Near the start of all this, I joined the Art Exchange. The Art Exchange is a fairly small club for 10-13 year old kids. It was set up a while after the kinetics workshop, and while the led tutorials were mostly based around things like screen printing and painting. These were fun (especially the screen printing!), but I quickly learnt that there was a large cupboard full of craft supplies and various pieces of electronics. So, I started to play around with that a bit more. That’ll probably be covered by the next post in a bit more depth. Anyway, whilst I was at the Art Exchange, I found there was a camera I was able to use. It wasn’t the best, but it had a long exposure setting on it. I’d always wanted to see what long exposures could do, but had never really got the chance. I remembered seeing a forum post about drawing in light with LEDs, but couldn’t really remember anything about it, and lacked LEDs at the time. What I did have, however, was a small red laser pointer. I tried it out quickly on the wall opposite the window in the club room; it didn’t work too well, but it did show that it was able to work. So, I started hunting for a dark place to try again. I did a couple of shots in the entrance hall of the Exchange, but these, while they looked nice, (It was October, so the exterior lights lit up fairly early) you couldn’t see the laser. Finally, I just shut the door on the kitchen and turned the light off. There was still a bit of light seeping around the door and being emitted by the glow-in-the-dark fire extinguisher sign, but that was at an acceptable level. Then, I just started to play around with the laser. I tried everything from shining it through glasses of water to tying it to the end of a ruler and twanging it. Eventually, I started trying things out in the main gallery of the exchange. I found where to switch the exterior lights off so that it was dark. These shots worked better, I think, maybe due to the reflective floor and that everything seemed to be on a smaller scale. Anyway, these still weren’t quite what I wanted, but the larger space gave me a lot more freedom to play around with the lights. During this part, I tried using some disposable glowsticks to make some more natural patterns, such as throwing them around in the air in an attempt to see the arcs that they fall on.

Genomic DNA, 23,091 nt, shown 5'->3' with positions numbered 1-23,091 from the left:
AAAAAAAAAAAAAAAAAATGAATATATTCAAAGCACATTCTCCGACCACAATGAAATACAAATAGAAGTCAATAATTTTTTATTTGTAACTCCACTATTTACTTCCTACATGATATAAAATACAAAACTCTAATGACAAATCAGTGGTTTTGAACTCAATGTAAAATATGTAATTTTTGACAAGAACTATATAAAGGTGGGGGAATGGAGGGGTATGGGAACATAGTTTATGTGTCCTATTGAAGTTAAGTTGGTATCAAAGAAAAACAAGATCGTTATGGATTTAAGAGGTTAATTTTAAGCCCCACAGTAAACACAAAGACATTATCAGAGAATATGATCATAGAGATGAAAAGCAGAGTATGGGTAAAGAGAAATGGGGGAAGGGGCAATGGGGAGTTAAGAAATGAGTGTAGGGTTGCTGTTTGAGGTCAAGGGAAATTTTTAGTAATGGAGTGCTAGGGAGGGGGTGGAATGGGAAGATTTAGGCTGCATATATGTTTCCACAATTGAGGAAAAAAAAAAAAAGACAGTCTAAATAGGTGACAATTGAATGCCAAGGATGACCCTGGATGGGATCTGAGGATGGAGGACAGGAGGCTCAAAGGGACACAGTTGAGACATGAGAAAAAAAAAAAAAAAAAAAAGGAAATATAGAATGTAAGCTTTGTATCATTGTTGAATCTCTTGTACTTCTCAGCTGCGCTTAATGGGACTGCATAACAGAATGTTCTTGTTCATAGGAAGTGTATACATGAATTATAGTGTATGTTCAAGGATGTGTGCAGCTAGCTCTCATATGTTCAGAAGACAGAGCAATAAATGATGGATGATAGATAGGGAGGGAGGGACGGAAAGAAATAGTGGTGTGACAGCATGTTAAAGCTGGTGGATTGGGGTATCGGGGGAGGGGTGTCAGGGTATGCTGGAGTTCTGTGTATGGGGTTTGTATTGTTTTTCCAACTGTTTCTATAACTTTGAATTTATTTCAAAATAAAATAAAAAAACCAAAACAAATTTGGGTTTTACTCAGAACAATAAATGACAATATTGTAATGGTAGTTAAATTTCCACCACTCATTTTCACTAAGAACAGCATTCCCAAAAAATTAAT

Anyway, at the time I was cycling to the club, so I had my bicycle there most of the time. It struck me to attach some LEDs to the spokes of it; I think I was kind of inspired by the numerous POV spoke systems I’d seen. So, I attached the lights (Tiny things – a coin battery with a LED duct taped on to it), started the long exposure and got cycling! I just weaved around the main gallery, didn’t really have any aim. Then, I went back to the camera to see how it turned out. The first shot seemed to be OK, but couldn’t really tell from the tiny preview on the camera to make sure I didn’t have to get set up again. Then, took the camera back to the club room and uploaded the images to the computer. Seems I was right to do the second run, as the first shot seemed slightly dim and colourless.
But, the shots themselves were pretty impressive. When I first thought about trying it, I thought the result would just be a wavy (sine) line in the air. In fact, since it was on the ends of the spokes it actually formed what I later found out was a cycloid. Some other things in the picture I didn’t expect actually turned out to be major points, for example the reflection on the floor of the arcs, and the illumination from the lights on the wall.
I presented the pictures at the Art Exchange’s end of year exhibition. It actually took a while to find a nice format to present them in. We didn’t have much space, and the camera didn’t have too high a resolution. At first we tried some photographic prints, but these didn’t seem to have any vibrancy in them. After that, what turned out to be the final decision was a projector showing on to the back of a shelf, on which the other side some other work by members was being exhibited. This actually turned out better than I thought, as the shelf separated the room and meant that the projection was a focus point as visitors moved through the room. There was some trouble in that during the day the projection was facing the windows and sometimes became hard to see, however the exhibition was in September, and so the timeframe in which this could happen was very small.
Anyway, in all, that was my experience of making may first exhibited work, and one of the few times I have done primarily visual pieces. The next post will probably be looking at the “Wires” exhibition and the forays into electronics and sound before and after that.